A Tom Fazio golf course renovation and the building of a snappy lodge turn Edgewood Tahoe Resort into a premier 21st century golf — and gambling — destination
Two words that are sure to get a vacationer’s attention: Lake Tahoe.
Now, swap the word “Edgewood” for “Lake,” and the wandering golfer’s interest is piqued, as Edgewood Tahoe Resort is an ideal home base for a week-long stay in the West’s most geographically diverse golf destination. Nearly two dozen public-access mountain, desert and parkland courses are within an hour’s drive.
Start with the resort’s own layout, the undisputed star of the region. Sidled up to the California border in Stateline, Nev., Edgewood Tahoe opened in 1968 on a dream lakeside parcel for original course architect George Fazio — land owned by local ranching family since 1898 and fully controlled since 2013 by the Edgewood Companies, which set its sights on building an onsite boutique hotel.
Over the years the course earned raves for its exquisite setting among ponds, wetlands, meadows and forest, and for its proximity to the Stateline casino-hotels just a Bryson DeChambeau drive away. A handsome and more environmentally friendly remodel in by Tom Fazio in 2001, George’s nephew, put several new holes into play and pushed the course to more than 7,500 yards from the tips.
Along the way, Edgewood Tahoe earned major championship credentials with the 1985 U.S. Senior Open, won by Miller Barber — and worldwide name recognition with the made-for-TV American Century Celebrity Championship, which has attracted A-list athletes, actors, singers and comedians every July since 1989.
Edgewood is the only public course in the region that feels Lake Tahoe’s cold, clear waters tickling its shoulders, with four greens right on the shore. The clubhouse, its high-end Edgewood Restaurant and casual craft-beer-rich Brooks Bar & Deck — named one of America’s Best Golf Pubs by Golf Digest in 2016 — share the same views.
Anyone who drives in from California, or flies into Reno (75 minutes away) or Sacramento (about two hours), will find friendly service to match the golf — pandemic or no. The nearby hotels and casinos have taken care of visitors at the highest level for decades, and when the 154-room Lodge debuted in 2017 along the course’s rebuilt, vastly improved ninth hole — half of which actually sits in California — that deep tradition of customer service took an even more refined turn, though the world didn’t immediately take notice.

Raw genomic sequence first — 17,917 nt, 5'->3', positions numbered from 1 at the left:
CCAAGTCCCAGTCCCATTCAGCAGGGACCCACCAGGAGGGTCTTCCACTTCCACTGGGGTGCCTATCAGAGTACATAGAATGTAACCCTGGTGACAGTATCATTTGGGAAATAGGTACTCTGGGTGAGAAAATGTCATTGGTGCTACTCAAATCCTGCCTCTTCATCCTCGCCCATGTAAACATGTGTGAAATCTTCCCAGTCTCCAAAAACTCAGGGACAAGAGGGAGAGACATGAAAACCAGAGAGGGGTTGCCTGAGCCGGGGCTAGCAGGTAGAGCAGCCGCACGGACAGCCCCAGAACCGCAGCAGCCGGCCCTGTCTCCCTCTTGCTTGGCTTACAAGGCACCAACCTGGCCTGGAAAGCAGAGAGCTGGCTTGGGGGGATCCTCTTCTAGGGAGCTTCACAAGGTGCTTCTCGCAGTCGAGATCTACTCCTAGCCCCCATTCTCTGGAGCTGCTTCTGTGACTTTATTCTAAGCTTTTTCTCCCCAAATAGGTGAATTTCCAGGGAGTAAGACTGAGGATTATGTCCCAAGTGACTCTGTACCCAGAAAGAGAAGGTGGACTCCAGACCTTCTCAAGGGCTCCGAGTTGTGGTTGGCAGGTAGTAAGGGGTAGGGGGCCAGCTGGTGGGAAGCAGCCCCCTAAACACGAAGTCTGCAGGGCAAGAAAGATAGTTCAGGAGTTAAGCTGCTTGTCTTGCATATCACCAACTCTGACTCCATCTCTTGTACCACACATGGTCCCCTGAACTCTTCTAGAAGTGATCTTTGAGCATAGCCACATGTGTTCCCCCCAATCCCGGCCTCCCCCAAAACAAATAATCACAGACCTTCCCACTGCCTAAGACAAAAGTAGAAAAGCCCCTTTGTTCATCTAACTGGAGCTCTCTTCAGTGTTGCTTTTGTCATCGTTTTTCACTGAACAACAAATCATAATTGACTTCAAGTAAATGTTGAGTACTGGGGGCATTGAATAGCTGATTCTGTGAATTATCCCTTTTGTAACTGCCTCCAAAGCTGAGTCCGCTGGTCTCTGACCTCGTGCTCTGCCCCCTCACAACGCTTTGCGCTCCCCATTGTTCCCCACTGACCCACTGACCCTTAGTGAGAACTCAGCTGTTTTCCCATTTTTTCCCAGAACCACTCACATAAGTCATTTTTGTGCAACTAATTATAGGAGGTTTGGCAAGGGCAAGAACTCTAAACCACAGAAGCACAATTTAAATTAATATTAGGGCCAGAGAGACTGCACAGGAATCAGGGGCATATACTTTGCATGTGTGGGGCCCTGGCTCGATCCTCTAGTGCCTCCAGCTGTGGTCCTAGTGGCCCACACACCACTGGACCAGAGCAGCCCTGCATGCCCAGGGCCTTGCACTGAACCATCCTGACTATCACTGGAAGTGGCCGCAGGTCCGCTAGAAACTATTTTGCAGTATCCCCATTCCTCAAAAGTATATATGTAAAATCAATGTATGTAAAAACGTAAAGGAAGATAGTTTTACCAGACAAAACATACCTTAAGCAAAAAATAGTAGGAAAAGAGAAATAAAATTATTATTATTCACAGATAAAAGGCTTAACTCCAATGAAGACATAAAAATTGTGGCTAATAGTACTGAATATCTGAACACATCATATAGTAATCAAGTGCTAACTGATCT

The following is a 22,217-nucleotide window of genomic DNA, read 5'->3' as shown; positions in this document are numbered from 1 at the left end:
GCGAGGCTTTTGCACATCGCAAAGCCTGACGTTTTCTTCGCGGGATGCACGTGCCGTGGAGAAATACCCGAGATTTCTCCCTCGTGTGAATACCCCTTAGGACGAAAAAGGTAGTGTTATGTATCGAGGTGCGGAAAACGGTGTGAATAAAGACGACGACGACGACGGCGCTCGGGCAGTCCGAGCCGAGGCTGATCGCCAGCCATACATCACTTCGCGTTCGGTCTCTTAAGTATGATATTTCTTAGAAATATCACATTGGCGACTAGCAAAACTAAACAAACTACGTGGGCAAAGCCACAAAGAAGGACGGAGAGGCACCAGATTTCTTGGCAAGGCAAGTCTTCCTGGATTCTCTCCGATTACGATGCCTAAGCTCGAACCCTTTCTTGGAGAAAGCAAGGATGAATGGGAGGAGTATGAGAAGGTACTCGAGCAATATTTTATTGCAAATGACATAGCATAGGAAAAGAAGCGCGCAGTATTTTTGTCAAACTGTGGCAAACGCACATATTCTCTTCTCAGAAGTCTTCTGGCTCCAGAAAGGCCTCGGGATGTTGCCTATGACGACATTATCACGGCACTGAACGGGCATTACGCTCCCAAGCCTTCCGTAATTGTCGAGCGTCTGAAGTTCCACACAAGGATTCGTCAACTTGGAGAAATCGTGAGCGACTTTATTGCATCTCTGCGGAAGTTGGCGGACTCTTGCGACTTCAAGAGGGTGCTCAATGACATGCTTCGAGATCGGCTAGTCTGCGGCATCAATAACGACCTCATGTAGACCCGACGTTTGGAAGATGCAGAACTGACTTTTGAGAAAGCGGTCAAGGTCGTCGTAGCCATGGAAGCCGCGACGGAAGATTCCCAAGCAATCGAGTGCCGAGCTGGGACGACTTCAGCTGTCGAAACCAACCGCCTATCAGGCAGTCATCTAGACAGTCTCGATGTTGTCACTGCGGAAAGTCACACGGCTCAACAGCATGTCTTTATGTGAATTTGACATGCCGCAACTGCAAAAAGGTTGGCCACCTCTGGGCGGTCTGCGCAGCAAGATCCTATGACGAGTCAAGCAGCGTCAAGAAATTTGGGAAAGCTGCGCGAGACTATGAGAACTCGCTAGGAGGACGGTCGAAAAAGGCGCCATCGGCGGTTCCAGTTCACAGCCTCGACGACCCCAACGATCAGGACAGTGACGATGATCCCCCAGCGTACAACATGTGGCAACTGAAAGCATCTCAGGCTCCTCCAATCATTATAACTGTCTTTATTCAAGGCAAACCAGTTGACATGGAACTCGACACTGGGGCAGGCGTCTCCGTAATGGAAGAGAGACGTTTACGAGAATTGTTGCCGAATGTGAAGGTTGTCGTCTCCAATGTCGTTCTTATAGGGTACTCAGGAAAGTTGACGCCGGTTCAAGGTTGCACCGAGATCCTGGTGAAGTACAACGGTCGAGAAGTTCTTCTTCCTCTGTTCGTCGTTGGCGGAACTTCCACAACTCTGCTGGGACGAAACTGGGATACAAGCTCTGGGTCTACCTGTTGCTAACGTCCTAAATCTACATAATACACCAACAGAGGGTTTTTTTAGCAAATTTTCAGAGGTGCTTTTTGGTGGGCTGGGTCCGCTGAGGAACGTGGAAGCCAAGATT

“It’s only recently that we’ve finally [been seen as] more than a golf course,” said Tahoe native Siobhan Fajayan, director of marketing and sales. “Edgewood has long been a staple in the community, but it took a long time for people to realize there is a lodge, and more dining, and a spa. The turning point was our  Forbes [Travel Guide four-star] rating, which finally put us on the map as a destination resort. And we’ve been very fortunate that even after the recent shutdowns, we were busy.”
Edgewood Tahoe Resort just may be the Pebble Beach of the Sierra — public, yet secluded; upscale, yet West Coast chill; and with equally staggering views of a large body of water. The resort’s lobby is every bit as impressive as that of, say, the Inn at Spanish Bay. While Edgewood’s dining options are far fewer, the casual, open-kitchen Bistro is gaining kudos for its food, outdoor patio with live entertainment a couple nights a week, and drink, including an Old Fashioned that Fajayan said is “pretty amazing.”
And then there’s the year-round pool. “It’s a big hook for us ... it’s heated to 85 to 90 degrees, even in winter,” Fajayan said.
But perhaps the resort’s biggest draw is the private, secluded feel. “People appreciate that we are reservation only, and gated ... it’s private, and you can spread out, enjoy the clean mountain air,” Fajayan said.
Of course, that rarefied air extends to the golf course and to the lake’s many other outdoor pursuits, which include boating, beaching, hiking, camping, mountain biking, water sporting, and horseback riding. Or take a sailplane over the nearby Carson Valley, which is lauded worldwide for its updrafts.
In all, what’s locally known as the South Shore adds up as the place to be as summer shifts to fall, a sweet spot of lower-key, high-country fun between Labor Day and late October, when the snow starts flying, the course beds down and the skis come out.
For golfers, an autumn Edgewood excursion brings visual beauty that the high season can’t even match. Stands of aspen adorn meadows and mountainsides with streaks of gold, green and red, and most years, early high-altitude snowstorms dust the Sierra with white, echoing views that spring visitors enjoy — with a full season’s worth of course conditioning as a bonus.
Fall also means lower rates to play course and experience the Lodge, especially mid-week.
“Mid-September to mid-October is a really good time for our stay-play packages,” Fajayan said. “We are trying to build fall as a time to visit, with the leaves changing, cooler temperatures, usually fewer crowds, and the golf still open. We’ve added some resort programming to October that we usually just have in the summertime. And with not all the schools going back [to full in-person sessions], it allows families to have more flexibility in their travel plans.”
A little flexibility sounds great right about now. So does the chance to make Edgewood your own October — or anytime — surprise.
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